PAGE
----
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2005 Annual Science Report

Virtual Planetary Laboratory (JPL/CalTech) Reporting  |  JUL 2004 – JUN 2005

Climate Model for Extrasolar Terrestrial Planets

4 Institutions
3 Teams
0 Publications
0 Field Sites
Field Sites

Project Progress

We developed a one-dimensional (1-D) climate model to simulate terrestrial planetary environments. A 1-D model that focuses on the physical processes governing the vertical structure and composition of the surface/atmosphere system was chosen as the first step in this investigation because the disk averaged spectrum of a planet is strongly influenced by the vertical distribution of temperature, absorbing gases, and airborne particles. Radiative heating and cooling rates are generated with the Spectral Mapping Atmospheric Radiative Transfer model [Meadows and Crisp, 1996; Crisp, 1997]. This model describes solar and thermal radiation fields in realistic, vertically-inhomogeneous, scattering, absorbing and emitting atmospheres. The vertical convective heat and volatile transport is simulated by a mixing length formulation from a state-of-the-art planetary boundary layer model [Savijarvi, 1998]. Diffusive heat transport within the surface and near-surface atmosphere is simulated by a multi-layer vertical heat diffusion model [Sertorio and Tinetti, 2002]. The Community Aerosol and Radiation Model for Atmospheres [Ackerman, et al., 1995; Jensen, et al., 1994; Toon, et al., 1988] is used to simulate airborne particle nucleation, condensation, evaporation, coagulation, and precipitation for active volatile species or passive aerosols (dust). This model has been used extensively to study clouds on Earth [Ackerman et al. 1995; Jensen and Pfister, 2004; Fridlind et al., 2004]. It has also been applied to the atmospheres of Venus [James, et al., 1997], Mars [Colaprete, et al., 2003; Michelangeli, et al., 1993], and Titan [Barth and Toon, 2004]. The VPL climate model is currently being validated by simulating the environments of terrestrial planets in our solar system. This coming year, it will be used to simulate radiative-convective-conductive equilibrium environments for a range of plausible extrasolar planetary environments.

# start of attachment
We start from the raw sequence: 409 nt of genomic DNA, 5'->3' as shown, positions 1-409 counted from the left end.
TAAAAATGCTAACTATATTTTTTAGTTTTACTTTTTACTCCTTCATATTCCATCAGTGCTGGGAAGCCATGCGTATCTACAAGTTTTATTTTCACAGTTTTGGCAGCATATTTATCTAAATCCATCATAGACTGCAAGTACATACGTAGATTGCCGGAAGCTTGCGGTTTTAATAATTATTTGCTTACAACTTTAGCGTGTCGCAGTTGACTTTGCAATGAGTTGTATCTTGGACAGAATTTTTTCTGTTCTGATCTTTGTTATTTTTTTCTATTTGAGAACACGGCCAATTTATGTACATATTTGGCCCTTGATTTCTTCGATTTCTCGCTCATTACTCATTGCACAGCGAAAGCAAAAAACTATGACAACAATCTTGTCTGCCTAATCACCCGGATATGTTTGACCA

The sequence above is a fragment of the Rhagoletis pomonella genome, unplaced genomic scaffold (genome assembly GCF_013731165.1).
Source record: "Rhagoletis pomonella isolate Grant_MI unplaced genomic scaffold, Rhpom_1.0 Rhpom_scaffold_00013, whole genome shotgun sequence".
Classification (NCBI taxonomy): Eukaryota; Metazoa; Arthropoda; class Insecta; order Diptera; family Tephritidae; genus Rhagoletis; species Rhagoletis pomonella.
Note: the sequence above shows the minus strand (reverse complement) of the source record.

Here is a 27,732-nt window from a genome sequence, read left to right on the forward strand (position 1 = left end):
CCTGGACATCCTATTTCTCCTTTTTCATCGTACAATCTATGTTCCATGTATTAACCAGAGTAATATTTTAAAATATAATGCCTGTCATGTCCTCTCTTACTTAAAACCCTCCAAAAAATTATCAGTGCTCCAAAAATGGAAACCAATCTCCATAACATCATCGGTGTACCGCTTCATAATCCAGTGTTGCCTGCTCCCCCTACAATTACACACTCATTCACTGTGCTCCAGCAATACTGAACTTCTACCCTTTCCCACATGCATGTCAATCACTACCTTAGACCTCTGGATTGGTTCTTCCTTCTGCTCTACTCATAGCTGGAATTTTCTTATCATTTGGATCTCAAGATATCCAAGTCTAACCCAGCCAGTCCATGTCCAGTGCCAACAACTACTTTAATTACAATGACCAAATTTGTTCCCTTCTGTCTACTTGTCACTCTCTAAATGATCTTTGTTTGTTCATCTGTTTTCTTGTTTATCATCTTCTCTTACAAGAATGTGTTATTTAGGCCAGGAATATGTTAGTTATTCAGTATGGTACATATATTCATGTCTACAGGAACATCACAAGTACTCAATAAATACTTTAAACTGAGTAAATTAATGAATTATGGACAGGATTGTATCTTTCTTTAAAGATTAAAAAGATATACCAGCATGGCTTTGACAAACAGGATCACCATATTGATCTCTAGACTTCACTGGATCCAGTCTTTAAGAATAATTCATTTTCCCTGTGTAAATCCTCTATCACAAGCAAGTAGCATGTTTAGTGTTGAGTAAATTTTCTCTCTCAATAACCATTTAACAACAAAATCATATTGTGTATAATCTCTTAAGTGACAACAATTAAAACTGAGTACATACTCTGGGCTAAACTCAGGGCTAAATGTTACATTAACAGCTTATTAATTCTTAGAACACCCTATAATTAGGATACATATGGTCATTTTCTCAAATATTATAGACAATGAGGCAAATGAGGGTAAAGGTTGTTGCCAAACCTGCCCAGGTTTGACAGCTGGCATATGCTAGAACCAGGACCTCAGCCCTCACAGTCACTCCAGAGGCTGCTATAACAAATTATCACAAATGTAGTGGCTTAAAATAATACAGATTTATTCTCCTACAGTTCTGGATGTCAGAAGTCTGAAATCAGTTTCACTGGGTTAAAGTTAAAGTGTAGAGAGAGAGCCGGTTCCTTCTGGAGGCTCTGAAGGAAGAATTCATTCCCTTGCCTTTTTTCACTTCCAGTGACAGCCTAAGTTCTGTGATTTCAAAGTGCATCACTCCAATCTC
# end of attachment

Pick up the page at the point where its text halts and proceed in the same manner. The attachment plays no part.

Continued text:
David Crisp David Crisp
    Project Investigator
    John Armstrong

    Giovanna Tinetti

    Objective 1.1
    Models of formation and evolution of habitable planets

    Objective 1.2
    Indirect and direct astronomical observations of extrasolar habitable planets

    Objective 7.2
    Biosignatures to be sought in nearby planetary systems